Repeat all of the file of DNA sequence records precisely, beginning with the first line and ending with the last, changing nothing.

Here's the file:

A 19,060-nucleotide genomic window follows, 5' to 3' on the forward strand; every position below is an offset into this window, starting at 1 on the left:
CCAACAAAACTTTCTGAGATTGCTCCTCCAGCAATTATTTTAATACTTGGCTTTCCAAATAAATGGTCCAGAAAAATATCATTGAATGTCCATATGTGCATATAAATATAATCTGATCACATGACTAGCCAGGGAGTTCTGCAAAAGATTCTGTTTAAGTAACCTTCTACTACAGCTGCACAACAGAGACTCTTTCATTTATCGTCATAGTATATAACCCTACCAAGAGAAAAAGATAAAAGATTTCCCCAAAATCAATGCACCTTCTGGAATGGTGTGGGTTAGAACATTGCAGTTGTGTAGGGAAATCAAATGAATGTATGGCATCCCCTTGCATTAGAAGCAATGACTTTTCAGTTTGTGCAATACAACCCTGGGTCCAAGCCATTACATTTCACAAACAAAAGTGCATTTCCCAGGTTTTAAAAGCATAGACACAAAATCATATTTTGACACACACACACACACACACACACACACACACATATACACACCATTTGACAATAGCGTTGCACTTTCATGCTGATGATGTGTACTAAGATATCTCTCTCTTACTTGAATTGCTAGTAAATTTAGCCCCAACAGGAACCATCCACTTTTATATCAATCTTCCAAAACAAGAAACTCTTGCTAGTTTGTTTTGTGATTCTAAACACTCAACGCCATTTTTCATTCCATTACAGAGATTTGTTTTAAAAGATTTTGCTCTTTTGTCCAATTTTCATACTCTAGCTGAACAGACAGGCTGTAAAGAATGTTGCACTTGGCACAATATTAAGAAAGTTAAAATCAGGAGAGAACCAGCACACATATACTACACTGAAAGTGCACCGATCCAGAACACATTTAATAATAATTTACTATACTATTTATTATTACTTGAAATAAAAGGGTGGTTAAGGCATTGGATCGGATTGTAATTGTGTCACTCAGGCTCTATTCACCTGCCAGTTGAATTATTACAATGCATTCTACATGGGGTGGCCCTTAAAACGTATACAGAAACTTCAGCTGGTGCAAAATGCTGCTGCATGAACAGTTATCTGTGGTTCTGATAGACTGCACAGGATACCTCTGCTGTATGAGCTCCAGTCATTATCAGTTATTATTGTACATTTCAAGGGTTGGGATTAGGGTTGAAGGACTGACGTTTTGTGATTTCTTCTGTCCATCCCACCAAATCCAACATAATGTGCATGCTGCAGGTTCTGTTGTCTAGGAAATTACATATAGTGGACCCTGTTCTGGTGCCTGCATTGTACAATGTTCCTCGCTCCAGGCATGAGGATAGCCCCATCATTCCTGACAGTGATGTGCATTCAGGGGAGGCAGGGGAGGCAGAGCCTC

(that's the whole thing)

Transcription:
A 19,060-nucleotide genomic window follows, 5' to 3' on the forward strand; every position below is an offset into this window, starting at 1 on the left:
CCAACAAAACTTTCTGAGATTGCTCCTCCAGCAATTATTTTAATACTTGGCTTTCCAAATAAATGGTCCAGAAAAATATCATTGAATGTCCATATGTGCATATAAATATAATCTGATCACATGACTAGCCAGGGAGTTCTGCAAAAGATTCTGTTTAAGTAACCTTCTACTACAGCTGCACAACAGAGACTCTTTCATTTATCGTCATAGTATATAACCCTACCAAGAGAAAAAGATAAAAGATTTCCCCAAAATCAATGCACCTTCTGGAATGGTGTGGGTTAGAACATTGCAGTTGTGTAGGGAAATCAAATGAATGTATGGCATCCCCTTGCATTAGAAGCAATGACTTTTCAGTTTGTGCAATACAACCCTGGGTCCAAGCCATTACATTTCACAAACAAAAGTGCATTTCCCAGGTTTTAAAAGCATAGACACAAAATCATATTTTGACACACACACACACACACACACACACACACACATATACACACCATTTGACAATAGCGTTGCACTTTCATGCTGATGATGTGTACTAAGATATCTCTCTCTTACTTGAATTGCTAGTAAATTTAGCCCCAACAGGAACCATCCACTTTTATATCAATCTTCCAAAACAAGAAACTCTTGCTAGTTTGTTTTGTGATTCTAAACACTCAACGCCATTTTTCATTCCATTACAGAGATTTGTTTTAAAAGATTTTGCTCTTTTGTCCAATTTTCATACTCTAGCTGAACAGACAGGCTGTAAAGAATGTTGCACTTGGCACAATATTAAGAAAGTTAAAATCAGGAGAGAACCAGCACACATATACTACACTGAAAGTGCACCGATCCAGAACACATTTAATAATAATTTACTATACTATTTATTATTACTTGAAATAAAAGGGTGGTTAAGGCATTGGATCGGATTGTAATTGTGTCACTCAGGCTCTATTCACCTGCCAGTTGAATTATTACAATGCATTCTACATGGGGTGGCCCTTAAAACGTATACAGAAACTTCAGCTGGTGCAAAATGCTGCTGCATGAACAGTTATCTGTGGTTCTGATAGACTGCACAGGATACCTCTGCTGTATGAGCTCCAGTCATTATCAGTTATTATTGTACATTTCAAGGGTTGGGATTAGGGTTGAAGGACTGACGTTTTGTGATTTCTTCTGTCCATCCCACCAAATCCAACATAATGTGCATGCTGCAGGTTCTGTTGTCTAGGAAATTACATATAGTGGACCCTGTTCTGGTGCCTGCATTGTACAATGTTCCTCGCTCCAGGCATGAGGATAGCCCCATCATTCCTGACAGTGATGTGCATTCAGGGGAGGCAGGGGAGGCAGAGCCTC